People say that those who work with the dying must be angels. I think they mean that they can't imagine that they could do such physically, emotionally, and spiritually demanding work.
They think it must take the strength of angels to do such work, knowing that it ends in grief. It really does seem almost superhuman sometimes.
Ultimately, the problem with calling caregivers angels is that it implies that they don't need help. If they don't need help, we don't have to step up and offer it.
A patient's husband once told me that the old friends of his wife, a woman who had been bed-bound for eight years, stop him in the grocery store and post office all the time. They squeeze his hands and murmur softly to tell him that they are praying for her and that they love her.
"That's a cop-out! They pray because it's easy!" he shouted as tears slid down his cheeks and his body shook with grief and anger and abandonment. "She doesn't need your prayers. She needs you to come visit her!"
Too often, the dying and their caregivers are left alone and isolated, forgotten by the world that goes on with its business. Sometimes love is action. Sometimes love is the diaper change, the crushed pills in applesauce, the sponge bath. Sometimes love is taking care of someone when we hate it all.
If you've been a caregiver, you may have regrets. You may think, "If only I had done it differently." "If only I had noticed sooner." "If only I had been more patient." You may have been tired, and you may have been resentful. You may have been angry. You may have lost your faith. You may have been relieved when your loved one died, and then felt terrible guilt over that relief.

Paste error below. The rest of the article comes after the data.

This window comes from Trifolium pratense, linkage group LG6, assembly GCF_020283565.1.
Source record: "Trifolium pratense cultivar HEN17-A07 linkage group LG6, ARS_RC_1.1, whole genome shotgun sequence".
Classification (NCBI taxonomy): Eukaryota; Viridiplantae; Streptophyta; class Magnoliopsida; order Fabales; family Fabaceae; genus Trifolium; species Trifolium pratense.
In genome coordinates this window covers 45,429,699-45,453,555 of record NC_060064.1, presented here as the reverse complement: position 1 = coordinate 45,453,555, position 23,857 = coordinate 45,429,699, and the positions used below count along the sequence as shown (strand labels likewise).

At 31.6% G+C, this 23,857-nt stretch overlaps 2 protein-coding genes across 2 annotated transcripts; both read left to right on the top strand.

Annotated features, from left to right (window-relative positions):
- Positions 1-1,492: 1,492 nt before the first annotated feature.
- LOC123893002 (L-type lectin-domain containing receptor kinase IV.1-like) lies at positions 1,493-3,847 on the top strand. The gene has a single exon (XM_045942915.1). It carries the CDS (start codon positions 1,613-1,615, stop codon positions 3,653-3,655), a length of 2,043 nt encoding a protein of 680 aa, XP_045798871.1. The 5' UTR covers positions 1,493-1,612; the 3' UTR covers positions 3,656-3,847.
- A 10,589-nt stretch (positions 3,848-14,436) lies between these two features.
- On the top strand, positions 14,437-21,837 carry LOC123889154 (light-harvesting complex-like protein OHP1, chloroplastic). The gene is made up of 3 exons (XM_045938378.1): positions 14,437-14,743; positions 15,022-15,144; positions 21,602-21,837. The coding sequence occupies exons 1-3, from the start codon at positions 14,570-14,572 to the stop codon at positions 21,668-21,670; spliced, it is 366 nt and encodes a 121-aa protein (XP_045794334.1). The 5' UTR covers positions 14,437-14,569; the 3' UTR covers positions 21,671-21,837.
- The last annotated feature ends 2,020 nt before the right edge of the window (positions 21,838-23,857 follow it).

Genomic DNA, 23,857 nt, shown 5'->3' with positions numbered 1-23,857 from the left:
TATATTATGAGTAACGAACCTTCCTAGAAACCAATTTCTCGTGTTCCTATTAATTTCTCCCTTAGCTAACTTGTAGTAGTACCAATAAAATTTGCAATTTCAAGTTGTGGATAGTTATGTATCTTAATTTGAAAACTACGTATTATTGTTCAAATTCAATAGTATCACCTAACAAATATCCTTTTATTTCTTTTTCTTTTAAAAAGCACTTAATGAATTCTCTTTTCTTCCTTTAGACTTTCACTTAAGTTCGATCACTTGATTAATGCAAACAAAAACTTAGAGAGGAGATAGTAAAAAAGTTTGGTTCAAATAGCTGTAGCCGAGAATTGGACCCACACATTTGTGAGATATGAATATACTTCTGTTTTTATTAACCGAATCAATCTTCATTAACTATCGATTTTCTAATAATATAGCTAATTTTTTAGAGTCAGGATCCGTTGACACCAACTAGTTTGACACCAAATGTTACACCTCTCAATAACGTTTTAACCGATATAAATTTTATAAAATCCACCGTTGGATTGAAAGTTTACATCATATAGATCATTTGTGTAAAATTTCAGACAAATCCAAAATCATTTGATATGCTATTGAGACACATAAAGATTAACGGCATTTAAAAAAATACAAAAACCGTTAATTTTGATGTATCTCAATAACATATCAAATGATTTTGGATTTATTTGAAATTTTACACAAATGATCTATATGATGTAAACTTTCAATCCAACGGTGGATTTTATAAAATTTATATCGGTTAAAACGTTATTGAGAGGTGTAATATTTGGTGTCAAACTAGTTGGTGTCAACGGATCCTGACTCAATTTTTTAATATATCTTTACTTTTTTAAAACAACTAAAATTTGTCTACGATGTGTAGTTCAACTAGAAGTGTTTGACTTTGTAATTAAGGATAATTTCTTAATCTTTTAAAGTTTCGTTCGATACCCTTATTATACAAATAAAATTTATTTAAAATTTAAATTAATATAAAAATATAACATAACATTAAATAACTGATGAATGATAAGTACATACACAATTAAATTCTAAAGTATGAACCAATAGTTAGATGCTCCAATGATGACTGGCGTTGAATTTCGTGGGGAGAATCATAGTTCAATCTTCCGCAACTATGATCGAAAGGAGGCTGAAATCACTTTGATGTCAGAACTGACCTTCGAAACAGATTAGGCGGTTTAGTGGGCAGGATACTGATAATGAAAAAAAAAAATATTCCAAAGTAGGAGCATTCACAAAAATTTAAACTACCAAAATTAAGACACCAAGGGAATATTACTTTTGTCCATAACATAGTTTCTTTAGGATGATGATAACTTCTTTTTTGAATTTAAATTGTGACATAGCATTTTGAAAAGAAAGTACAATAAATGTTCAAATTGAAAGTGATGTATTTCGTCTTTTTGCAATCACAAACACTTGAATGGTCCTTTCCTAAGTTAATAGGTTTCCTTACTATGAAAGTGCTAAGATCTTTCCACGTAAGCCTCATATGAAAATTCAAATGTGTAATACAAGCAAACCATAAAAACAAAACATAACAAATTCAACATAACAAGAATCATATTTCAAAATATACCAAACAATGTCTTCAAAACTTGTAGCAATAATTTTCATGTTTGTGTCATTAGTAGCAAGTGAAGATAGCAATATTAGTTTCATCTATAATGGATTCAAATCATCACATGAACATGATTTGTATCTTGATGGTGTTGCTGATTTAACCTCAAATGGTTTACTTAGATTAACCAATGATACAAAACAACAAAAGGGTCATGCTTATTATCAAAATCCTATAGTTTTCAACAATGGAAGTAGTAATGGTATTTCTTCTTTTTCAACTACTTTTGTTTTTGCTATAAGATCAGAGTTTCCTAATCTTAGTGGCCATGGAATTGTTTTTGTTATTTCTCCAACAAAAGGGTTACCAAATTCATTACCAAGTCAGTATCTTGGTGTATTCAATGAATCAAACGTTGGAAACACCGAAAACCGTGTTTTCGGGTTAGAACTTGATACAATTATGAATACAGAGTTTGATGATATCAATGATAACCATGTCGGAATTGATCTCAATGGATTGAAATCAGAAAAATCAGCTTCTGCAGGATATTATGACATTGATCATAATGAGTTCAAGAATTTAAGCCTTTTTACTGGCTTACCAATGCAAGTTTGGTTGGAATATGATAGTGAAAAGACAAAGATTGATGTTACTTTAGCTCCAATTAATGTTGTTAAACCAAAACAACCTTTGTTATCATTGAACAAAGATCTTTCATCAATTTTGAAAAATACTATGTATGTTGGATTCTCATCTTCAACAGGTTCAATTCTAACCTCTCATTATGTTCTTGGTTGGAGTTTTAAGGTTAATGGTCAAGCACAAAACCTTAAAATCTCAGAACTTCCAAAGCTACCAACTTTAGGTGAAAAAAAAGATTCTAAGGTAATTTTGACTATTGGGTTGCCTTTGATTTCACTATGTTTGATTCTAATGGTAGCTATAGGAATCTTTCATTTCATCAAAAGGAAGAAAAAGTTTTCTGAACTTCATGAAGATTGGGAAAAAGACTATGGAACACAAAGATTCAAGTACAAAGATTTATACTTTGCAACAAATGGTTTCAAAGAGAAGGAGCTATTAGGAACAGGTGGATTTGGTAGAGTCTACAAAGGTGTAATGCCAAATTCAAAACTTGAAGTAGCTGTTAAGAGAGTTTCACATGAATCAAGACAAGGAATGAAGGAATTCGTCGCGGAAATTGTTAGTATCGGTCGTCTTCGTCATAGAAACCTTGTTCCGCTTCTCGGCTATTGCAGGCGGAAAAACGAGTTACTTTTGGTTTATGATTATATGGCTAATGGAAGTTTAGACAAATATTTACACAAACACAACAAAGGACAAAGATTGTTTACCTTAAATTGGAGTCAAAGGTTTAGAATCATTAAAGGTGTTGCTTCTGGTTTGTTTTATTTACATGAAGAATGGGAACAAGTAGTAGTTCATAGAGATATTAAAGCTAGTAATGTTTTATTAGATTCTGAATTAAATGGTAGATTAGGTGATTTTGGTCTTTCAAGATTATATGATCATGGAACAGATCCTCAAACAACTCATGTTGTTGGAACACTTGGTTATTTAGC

I have heard these things dozens of times over.
But remember that you did this work, not with the strength of angels, not with the unending energy of the supernatural, but with the limitations and weakness of a human being.
Maybe that's why the instructions are so simple, really. We don't need to take expensive mission trips around the world. We don't need to plan for months. We don't need special training. That bed-bound patient and her husband didn't need angels. They needed people.
When I was driving home from college with my mother and very ill father, we got a flat tire as darkness fell in the mountains in Virginia.
Seemingly out of nowhere, an elderly man in a tow truck showed up and changed the tire, accepting no payment or thanks.
At the time I thought he must be an angel. I couldn't imagine, straight out of college at 22 years old, that any person could be so willing to help another, with no reward or benefit to himself. And, because I thought he was an angel, I didn't see what he was doing as the kind of thing I should or could do myself.
But now I know better.
The hospice families, who cared for and loved and then let go of the ones they loved, have taught me that the human heart can be as big as the ocean, and that the work that God calls us to – to take care of each other – happens every moment in every place. We do not need to be angels to do it.
Kerry Egan is a hospice chaplain in South Carolina and author of "Fumbling: A Pilgrimage Tale of Love, Grief, and Spiritual Renewal on the Camino de Santiago." The views expressed in this column belong to Egan.